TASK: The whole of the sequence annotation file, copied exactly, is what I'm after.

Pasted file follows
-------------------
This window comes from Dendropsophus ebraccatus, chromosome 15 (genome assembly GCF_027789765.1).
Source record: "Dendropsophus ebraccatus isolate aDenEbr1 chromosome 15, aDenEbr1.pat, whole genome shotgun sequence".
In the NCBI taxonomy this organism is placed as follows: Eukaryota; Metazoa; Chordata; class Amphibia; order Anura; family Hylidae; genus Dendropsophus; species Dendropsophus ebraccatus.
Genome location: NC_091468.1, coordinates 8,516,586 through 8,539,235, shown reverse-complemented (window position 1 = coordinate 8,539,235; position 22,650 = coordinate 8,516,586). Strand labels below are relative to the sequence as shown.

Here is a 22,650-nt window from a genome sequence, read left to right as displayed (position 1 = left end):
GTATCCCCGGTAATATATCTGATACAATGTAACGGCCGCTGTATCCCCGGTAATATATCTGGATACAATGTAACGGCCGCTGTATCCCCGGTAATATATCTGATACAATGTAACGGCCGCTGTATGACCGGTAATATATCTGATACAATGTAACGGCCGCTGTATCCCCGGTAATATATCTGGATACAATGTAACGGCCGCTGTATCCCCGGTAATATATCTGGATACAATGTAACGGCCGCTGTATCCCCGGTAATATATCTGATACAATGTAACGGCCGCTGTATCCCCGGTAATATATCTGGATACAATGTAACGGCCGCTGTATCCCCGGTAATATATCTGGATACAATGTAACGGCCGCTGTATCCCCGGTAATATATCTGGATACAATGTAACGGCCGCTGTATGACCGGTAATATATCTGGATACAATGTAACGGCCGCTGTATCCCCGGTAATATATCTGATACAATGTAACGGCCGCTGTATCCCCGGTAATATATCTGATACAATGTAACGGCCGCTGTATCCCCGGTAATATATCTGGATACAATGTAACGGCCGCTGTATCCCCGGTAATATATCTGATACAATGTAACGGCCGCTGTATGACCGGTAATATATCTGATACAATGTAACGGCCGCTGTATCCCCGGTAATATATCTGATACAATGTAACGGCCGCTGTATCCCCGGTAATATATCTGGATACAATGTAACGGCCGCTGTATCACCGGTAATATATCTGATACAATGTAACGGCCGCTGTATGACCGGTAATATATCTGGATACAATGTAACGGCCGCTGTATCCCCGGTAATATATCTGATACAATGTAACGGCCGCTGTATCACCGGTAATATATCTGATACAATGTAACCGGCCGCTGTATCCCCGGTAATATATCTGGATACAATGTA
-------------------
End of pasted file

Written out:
This window comes from Dendropsophus ebraccatus, chromosome 15 (genome assembly GCF_027789765.1).
Source record: "Dendropsophus ebraccatus isolate aDenEbr1 chromosome 15, aDenEbr1.pat, whole genome shotgun sequence".
In the NCBI taxonomy this organism is placed as follows: Eukaryota; Metazoa; Chordata; class Amphibia; order Anura; family Hylidae; genus Dendropsophus; species Dendropsophus ebraccatus.
Genome location: NC_091468.1, coordinates 8,516,586 through 8,539,235, shown reverse-complemented (window position 1 = coordinate 8,539,235; position 22,650 = coordinate 8,516,586). Strand labels below are relative to the sequence as shown.

Here is a 22,650-nt window from a genome sequence, read left to right as displayed (position 1 = left end):
GTATCCCCGGTAATATATCTGATACAATGTAACGGCCGCTGTATCCCCGGTAATATATCTGGATACAATGTAACGGCCGCTGTATCCCCGGTAATATATCTGATACAATGTAACGGCCGCTGTATGACCGGTAATATATCTGATACAATGTAACGGCCGCTGTATCCCCGGTAATATATCTGGATACAATGTAACGGCCGCTGTATCCCCGGTAATATATCTGGATACAATGTAACGGCCGCTGTATCCCCGGTAATATATCTGATACAATGTAACGGCCGCTGTATCCCCGGTAATATATCTGGATACAATGTAACGGCCGCTGTATCCCCGGTAATATATCTGGATACAATGTAACGGCCGCTGTATCCCCGGTAATATATCTGGATACAATGTAACGGCCGCTGTATGACCGGTAATATATCTGGATACAATGTAACGGCCGCTGTATCCCCGGTAATATATCTGATACAATGTAACGGCCGCTGTATCCCCGGTAATATATCTGATACAATGTAACGGCCGCTGTATCCCCGGTAATATATCTGGATACAATGTAACGGCCGCTGTATCCCCGGTAATATATCTGATACAATGTAACGGCCGCTGTATGACCGGTAATATATCTGATACAATGTAACGGCCGCTGTATCCCCGGTAATATATCTGATACAATGTAACGGCCGCTGTATCCCCGGTAATATATCTGGATACAATGTAACGGCCGCTGTATCACCGGTAATATATCTGATACAATGTAACGGCCGCTGTATGACCGGTAATATATCTGGATACAATGTAACGGCCGCTGTATCCCCGGTAATATATCTGATACAATGTAACGGCCGCTGTATCACCGGTAATATATCTGATACAATGTAACCGGCCGCTGTATCCCCGGTAATATATCTGGATACAATGTA